I shall refrain from pointing out the similarities between The Shop Window Murders (1930) by Vernon Loder and The French Powder Mystery (1930) by Ellery Queen — Nigel Moss does an excellent job of that in his introduction of this reprint, and you’ll want your money’s worth. In short order we get dead bodies in a display in a shop window, and after the initial surprise of revealed identity it’s not long before Detective Inspector Devenish and the avuncular Superintendent Melis are on the scene to untangle possibly the most baffling range of clues seen this side of an early-period Queen novel. Oh, er, sorry about that. No more, I promise.
Who doesn’t love a list? No-one who matters, that’s who. And since I’ve now read all twenty of the translated short stories of Paul Halter it seems inevitable that I should have my own preferences laid out for everyone to disagree with.
Brad has threatened to drum me out of the GAD Club Members’ Bar for my lack of kow-towing to the work of Ellery Queen. In fairness, I really rather enjoyed Halfway House (1936), but here I am fighting for my rights. And I think he’s timed this deliberately, being well aware that The Door Between (1937) was up next for me, because Gordon’s beer is Eva MacClure, the heroine who finds herself at the centre of an impossible murder plot, one of the most frustrating perspective characters I’ve yet encountered. Goodness, she makes one positively ache for the company of Noel Wells from The Saltmarsh Murders (1932) by Gladys Mitchell.
I am reliably informed by the product page on Amazon that I purchased the Kindle edition of The Fourth Door (1987, tr. 1999) — the first Paul Halter novel I ever read — on 19th May 2013. After nearly 6 years, 14 novels, 19 short stories, and 30 blog posts that included a celebration of his 60th birthday I’m going back to the beginning to see where it all began.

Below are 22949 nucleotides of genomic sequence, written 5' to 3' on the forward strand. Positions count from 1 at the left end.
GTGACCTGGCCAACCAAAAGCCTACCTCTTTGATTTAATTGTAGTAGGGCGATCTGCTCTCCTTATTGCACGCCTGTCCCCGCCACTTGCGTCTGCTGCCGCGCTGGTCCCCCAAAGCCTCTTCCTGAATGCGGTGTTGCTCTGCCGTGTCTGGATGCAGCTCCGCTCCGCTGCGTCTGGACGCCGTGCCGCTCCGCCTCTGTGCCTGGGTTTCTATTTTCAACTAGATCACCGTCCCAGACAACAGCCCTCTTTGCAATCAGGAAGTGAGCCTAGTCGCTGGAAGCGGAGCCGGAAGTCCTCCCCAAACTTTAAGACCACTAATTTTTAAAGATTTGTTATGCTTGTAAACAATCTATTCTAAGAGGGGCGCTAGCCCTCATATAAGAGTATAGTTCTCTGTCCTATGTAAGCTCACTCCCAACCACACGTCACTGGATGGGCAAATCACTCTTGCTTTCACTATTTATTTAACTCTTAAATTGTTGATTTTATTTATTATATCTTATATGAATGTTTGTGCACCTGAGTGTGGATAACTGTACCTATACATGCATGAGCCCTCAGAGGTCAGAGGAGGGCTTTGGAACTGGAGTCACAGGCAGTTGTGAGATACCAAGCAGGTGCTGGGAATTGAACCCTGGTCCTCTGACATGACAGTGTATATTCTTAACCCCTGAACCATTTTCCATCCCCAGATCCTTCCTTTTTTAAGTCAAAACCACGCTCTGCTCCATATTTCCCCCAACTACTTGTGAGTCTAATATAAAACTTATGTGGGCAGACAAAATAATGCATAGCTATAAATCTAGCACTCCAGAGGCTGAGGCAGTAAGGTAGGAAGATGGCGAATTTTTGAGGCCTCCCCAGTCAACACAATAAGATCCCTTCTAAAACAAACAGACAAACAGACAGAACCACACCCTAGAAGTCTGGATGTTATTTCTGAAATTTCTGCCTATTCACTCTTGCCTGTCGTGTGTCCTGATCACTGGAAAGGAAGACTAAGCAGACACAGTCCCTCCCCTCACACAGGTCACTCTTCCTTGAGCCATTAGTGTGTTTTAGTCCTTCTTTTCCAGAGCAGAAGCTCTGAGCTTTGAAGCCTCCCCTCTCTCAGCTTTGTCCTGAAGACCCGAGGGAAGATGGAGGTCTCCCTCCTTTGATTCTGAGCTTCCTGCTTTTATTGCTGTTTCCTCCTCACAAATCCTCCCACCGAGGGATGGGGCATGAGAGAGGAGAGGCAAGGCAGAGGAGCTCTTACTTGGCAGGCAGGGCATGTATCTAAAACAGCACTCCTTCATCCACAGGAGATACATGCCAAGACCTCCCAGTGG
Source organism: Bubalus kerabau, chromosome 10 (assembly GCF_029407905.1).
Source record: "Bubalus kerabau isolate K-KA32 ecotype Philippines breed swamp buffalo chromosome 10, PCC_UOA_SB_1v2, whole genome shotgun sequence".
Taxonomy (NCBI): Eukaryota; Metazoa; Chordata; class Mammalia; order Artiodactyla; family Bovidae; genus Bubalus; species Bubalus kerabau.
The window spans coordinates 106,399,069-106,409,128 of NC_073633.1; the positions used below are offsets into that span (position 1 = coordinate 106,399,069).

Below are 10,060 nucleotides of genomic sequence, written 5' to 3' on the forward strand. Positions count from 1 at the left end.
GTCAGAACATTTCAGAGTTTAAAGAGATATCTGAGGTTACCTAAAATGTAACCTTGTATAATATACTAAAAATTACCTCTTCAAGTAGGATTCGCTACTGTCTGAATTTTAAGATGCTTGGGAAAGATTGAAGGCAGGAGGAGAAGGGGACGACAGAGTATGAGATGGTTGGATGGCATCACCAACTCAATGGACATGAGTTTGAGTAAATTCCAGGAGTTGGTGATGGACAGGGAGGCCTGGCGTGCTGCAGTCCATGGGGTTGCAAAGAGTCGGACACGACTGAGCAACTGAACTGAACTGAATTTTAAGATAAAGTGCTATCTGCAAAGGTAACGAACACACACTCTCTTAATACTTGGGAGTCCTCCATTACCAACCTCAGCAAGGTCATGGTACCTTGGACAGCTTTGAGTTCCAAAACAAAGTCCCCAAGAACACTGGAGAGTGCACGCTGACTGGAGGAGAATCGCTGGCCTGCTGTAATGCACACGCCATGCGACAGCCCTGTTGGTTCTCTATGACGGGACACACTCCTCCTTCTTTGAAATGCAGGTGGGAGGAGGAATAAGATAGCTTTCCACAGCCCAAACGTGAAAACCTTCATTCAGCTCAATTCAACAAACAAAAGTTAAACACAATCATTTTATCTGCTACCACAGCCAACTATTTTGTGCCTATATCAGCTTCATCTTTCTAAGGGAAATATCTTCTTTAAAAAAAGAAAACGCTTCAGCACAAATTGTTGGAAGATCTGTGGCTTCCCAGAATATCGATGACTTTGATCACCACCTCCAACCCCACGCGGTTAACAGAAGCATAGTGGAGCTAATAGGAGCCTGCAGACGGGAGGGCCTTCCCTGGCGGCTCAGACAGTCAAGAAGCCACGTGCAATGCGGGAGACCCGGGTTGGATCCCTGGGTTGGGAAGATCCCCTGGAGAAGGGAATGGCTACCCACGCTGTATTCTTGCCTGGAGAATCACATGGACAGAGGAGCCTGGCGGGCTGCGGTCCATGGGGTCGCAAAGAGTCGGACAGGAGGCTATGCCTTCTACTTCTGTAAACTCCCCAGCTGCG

Dear Elderly Patriarchs Who Hold the Purse-Strings and Delight in Making Everyone Jump and Dance on Cue: you’d live a lot longer if you stopped gathering your slavishly pecuniary-minded families around you before announcing a surprise amendment to their financial situations. Weren’t you supposed to be captains of industry at some point? Don’t your creators lay it on a bit thick with your business acumen, your cut-and-thrust tactics, and the rapier-like intelligence that resulted in you rising to the top? Gordon’s beer, man, exercise a little nouse; at least change the will and then tell them…
With Paul Halter’s debut novel The Fourth Door (1987) being the subject of my 500th post this coming weekend, it’s time to dive into two more of his short stories from the pages of Ellery Queen Mystery Magazine.